Comic Review: Infinite Crisis

Published: 2005-2006
Written by: Geoff Johns
Art by: Phil Jimenez

DC Comics, 241 Pages

Review:

I hated Crisis On Infinite Earths but I had hoped that this more modern version of it would’ve been more to my liking. I guess it is better but not by much because it falls victim to the same bullshit.

It’s overloaded with characters to the point that it’s difficult to follow and it just becomes a mega clusterfuck, trying to be larger than life while wedging a fuck ton of characters into double splash pages.

DC likes doing these big events that try to “reset” the multiverse and all they do is become overly complicated messes that ignore their own established rules because new writers don’t have time to read the old stuff or pay attention to it. In Geoff Johns’ defense, the event this is a spiritual sequel to was a convoluted shitstorm, so I don’t blame him for paying it no real mind.

If I’m going to try and look at the positives, there is really only one: the art by Phil Jimenez. It’s spectacular and it is lively and even if I don’t enjoy the story, it’s hard not to get caught up in the absolute beauty of Jimenez’s work. It’s stunning and even on those overcrowded splash pages, he fills the space magnificently and dynamically.

Apart from that, there’s not much to say. This isn’t as messy as its predecessor but it is still an over-sized shit meatball.

Rating: 5/10 – because of the art more than anything else.
Pairs well with: other massive DC Comics events that are overloaded with characters.

Comic Review: Doom Patrol, Vol. 2: The Painting That Ate Paris

Published: 1989-1990
Written by: Grant Morrison
Art by: Richard Case, John Nyberg

Vertigo Comics, 228 Pages

Review:

I’m really digging the Grant Morrision run on Doom Patrol.

While the first volume was better overall, the first half of this collection was probably the high point for me, thus far. The second half of this is mostly filler and comes off at a slower pace but there are still some things of importance within it.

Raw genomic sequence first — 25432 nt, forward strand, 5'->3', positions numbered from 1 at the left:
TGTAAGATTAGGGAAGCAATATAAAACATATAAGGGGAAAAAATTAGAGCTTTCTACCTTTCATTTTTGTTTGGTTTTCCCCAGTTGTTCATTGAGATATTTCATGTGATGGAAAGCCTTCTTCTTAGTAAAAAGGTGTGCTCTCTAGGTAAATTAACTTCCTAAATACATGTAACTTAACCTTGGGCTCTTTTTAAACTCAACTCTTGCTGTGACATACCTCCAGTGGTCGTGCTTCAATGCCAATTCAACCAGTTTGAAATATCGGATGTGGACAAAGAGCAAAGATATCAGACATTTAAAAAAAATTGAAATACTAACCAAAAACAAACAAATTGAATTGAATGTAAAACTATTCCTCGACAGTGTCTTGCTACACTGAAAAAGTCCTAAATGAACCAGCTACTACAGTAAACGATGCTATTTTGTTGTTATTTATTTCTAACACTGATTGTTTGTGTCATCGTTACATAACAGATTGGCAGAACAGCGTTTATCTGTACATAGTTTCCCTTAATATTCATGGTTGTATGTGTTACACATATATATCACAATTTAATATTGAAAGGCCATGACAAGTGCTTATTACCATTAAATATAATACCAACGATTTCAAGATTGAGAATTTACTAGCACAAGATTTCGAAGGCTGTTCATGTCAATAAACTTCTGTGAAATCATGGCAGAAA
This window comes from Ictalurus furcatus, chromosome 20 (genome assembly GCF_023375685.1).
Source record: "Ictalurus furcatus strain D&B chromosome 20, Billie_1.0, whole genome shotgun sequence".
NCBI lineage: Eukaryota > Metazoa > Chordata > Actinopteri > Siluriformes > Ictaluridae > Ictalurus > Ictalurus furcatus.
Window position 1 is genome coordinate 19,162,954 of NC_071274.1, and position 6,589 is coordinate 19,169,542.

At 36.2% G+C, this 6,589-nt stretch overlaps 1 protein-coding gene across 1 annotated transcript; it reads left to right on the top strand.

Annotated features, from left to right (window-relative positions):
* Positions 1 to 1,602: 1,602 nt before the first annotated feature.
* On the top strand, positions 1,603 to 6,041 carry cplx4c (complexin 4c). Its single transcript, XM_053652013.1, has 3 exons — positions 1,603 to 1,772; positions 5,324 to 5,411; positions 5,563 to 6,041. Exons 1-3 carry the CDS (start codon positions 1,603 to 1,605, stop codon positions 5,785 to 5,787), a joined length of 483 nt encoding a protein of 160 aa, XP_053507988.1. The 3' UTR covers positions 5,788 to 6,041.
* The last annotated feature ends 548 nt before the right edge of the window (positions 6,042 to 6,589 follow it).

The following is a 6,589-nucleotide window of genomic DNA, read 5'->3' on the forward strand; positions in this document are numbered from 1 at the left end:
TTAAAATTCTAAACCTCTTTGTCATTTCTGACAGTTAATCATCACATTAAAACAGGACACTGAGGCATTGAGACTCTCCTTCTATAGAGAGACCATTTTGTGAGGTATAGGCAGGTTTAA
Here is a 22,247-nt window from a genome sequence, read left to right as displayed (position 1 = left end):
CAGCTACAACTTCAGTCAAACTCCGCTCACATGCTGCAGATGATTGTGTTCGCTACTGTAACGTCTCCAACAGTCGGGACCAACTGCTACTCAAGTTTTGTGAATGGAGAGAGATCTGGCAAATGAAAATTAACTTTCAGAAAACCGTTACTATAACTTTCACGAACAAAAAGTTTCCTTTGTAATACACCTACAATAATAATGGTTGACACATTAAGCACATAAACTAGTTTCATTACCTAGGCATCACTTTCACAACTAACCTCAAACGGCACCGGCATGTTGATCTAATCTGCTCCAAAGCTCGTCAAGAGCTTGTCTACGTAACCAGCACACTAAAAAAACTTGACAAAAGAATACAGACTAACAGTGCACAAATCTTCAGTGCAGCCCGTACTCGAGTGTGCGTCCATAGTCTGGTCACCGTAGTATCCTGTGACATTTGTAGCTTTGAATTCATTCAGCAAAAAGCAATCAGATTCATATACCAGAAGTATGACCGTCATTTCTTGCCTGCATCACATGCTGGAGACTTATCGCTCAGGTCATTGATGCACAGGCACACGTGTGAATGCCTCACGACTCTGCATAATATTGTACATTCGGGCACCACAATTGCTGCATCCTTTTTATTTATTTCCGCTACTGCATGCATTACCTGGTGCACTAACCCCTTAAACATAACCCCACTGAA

The first half is the story arc that gives this volume its name: The Painting That Ate Paris. And while the name may sound metaphorical, it isn’t. This is Grant Morrision’s Doom Patrol and a painting literally eats Paris. And with that, the Doom Patrol has to find a way into the painting in an effort to save the city. All the while, the Justice League shows up and stands idly by, staring at the painting, confused by the whole ordeal.

I feel like the Justice League here represents the more casual comic book reader, who would probably be baffled by the insanity, absurdity and surrealism of Morrison fully and creatively unleashed.

Richard Case’s art is some of my favorite from the era and man, it just lures you in and is a perfect compliment to Morrison’s writing. Case’s art is clean, crisp, colorful and fluid. I love his character design and the life his style gives every person in these stories.

This was just a really exciting comic to read. It loses steam with the second half but it is still entertaining and serves to setup what’s to come after this.

If you’ve never given Grant Morrison’s run on Doom Patrol a shot, you really should. It’s a superhero team book but it is so unique that you really should experience it.

Rating: 8.5/10
Pairs well with: the rest of Grant Morrison’s run on Doom Patrol.